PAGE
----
Wednesday, February 6, 2013

BRINGING UP PRESTO! Taking Stock, Part 2.

When last we convened here in cyberspace, I had decided it was time for a little accounting.  A report on the State of Bringing Up Presto!  What's going really well and what has me banging my head against the wall.  To continue:

Go-Outs  Presto! began learning the Utility directed jumping go-outs during the first week he was here.  Why so early?

First of all, puppy go-outs are really fun.  The puppy gets to run a short distance as fast as his little legs will carry him, snatch a treat from a target, then run back to where I'm kneeling and jump for the treat I'm holding.  (But not very high)

Second, there won't be a difficult transition later on when the dog who has learned that heel position is a highly desirable place suddenly has to learn all that stuff about running away from me, going straight, going until I tell him to stop, then making a tight turn and sitting.  He's nine months old now, and he knows all of it.  More importantly, he loves it

Go-outs and heeling are tied for the things I'm most pleased with to date.

Fronts and Finishes  Honeybear went all the way to her OTCH without learning to front.  Had she been able to front really well, I'll bet we'd have finished a year sooner.  Truth be told, I've never had a really good fronting dog.  There must be something in the water.

We're working on it.  It seems to be coming  well with Presto! But who knows?

Finishes are another matter.  With Bravo! I have learned belatedly that finishes that looked great to me were actually lousy -- because I was lining him up with my left foot, which points to San Francisco instead of the North Pole.  Now that I know, I'm trying not to repeat that mistake with Presto!

How will the little guy's fronts and finishes be in competrition?  See you in the ring.

Stand for Exam  I guess the stand for exam falls into the same category as Presto!'s staying put problem. (See part one of this little series.)  Fundamentally he's a wiggle worm.  He's fine on the sit for exam; he has no problem with hands on him.  But on the stand . . . well.

The PVC box has so many uses.  So I've begun standing him in the box.  And here we go with the baby steps again -- tiny baby steps.  At first I've stayed really close to him, initially letting him nibble on a treat, then dispensing with the treat.  Meanwhile, someone was slowly circling me and the box.  A few days later I moved back a couple of steps.  Now the circling helper was passing between Presto! and me.  And a couple of weeks ago the circler began touching him lightly as she passed his left side.  Then touching him twice.  Now three times.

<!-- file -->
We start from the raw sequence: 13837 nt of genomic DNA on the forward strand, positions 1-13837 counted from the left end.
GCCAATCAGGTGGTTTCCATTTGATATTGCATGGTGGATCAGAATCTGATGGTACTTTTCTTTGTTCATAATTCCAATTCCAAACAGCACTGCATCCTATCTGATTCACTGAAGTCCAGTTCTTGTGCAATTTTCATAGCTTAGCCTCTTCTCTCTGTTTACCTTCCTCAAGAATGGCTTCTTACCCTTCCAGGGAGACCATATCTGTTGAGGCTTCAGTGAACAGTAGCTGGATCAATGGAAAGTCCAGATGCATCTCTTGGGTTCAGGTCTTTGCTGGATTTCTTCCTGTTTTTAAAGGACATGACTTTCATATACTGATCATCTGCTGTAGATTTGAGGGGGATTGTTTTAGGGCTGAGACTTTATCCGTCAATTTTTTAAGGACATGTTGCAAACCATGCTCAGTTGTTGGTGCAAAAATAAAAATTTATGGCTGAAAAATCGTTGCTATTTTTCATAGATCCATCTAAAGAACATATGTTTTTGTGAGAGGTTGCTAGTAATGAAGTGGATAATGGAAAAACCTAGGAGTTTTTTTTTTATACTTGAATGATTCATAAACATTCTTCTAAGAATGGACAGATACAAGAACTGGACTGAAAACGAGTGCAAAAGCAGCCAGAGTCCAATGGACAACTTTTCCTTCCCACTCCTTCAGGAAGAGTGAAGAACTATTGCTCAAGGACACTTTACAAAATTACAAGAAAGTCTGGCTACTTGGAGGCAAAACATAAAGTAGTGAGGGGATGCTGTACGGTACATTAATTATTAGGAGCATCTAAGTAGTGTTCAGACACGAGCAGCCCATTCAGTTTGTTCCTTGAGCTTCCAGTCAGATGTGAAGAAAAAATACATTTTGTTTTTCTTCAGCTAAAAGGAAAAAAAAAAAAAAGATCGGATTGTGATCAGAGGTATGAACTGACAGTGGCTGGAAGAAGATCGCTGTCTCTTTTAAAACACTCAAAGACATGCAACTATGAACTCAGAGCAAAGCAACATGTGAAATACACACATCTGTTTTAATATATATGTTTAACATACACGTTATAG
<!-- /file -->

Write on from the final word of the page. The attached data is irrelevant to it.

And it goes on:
Sometime we'll remove the box.  Patience, patience, patience, I tell myself.

Taking and holding  This, too, has not been accomplished at warp speed.  When Presto! was very young, we played a lot with a metal spoon.  Just to get him used to having metal in his mouth -- preparing for eventual introduction of the metal scent article.

Later I got serious about, "Take it." (Said softly;  there's no loud, threatening verbiage in any of this.  I'm not one of those idiots who's yelling at her dog in the next ring.)  I started with the leather scent article because I think it's the most, well, "palatable" of the objects I want Presto! to hold in his mouth.

Sitting in a chair -- up at the front of the seat -- I gently pull the dog into a sit, up close between my legs.  Palm up, I'm holding the collar under his chin with the object in the other hand.  I want him to move toward the object; I'm not thrusting it at him.

We're talking many weeks here, maybe 30 seconds a day.  Patience?  Oh my God!  And finally a couple of weeks ago he opened his mouth and took the leather scent article.  Immediate release.  Lots of praise, then a treat.

Then on to coaxing him to hold it, not spit it out.  Two seconds.  Five.  Now ten.  And that's all I need.

A few days ago I switched, suddenly popping the wooden dumbbell in there.  Same holding drill.  No problem.

And two days ago I went to the metal article.  At first he wanted to spit it out.  But we're coming to grips with it now.  Think positive thoughts.

Next time:  We'll wrap up this little stock-taking review.


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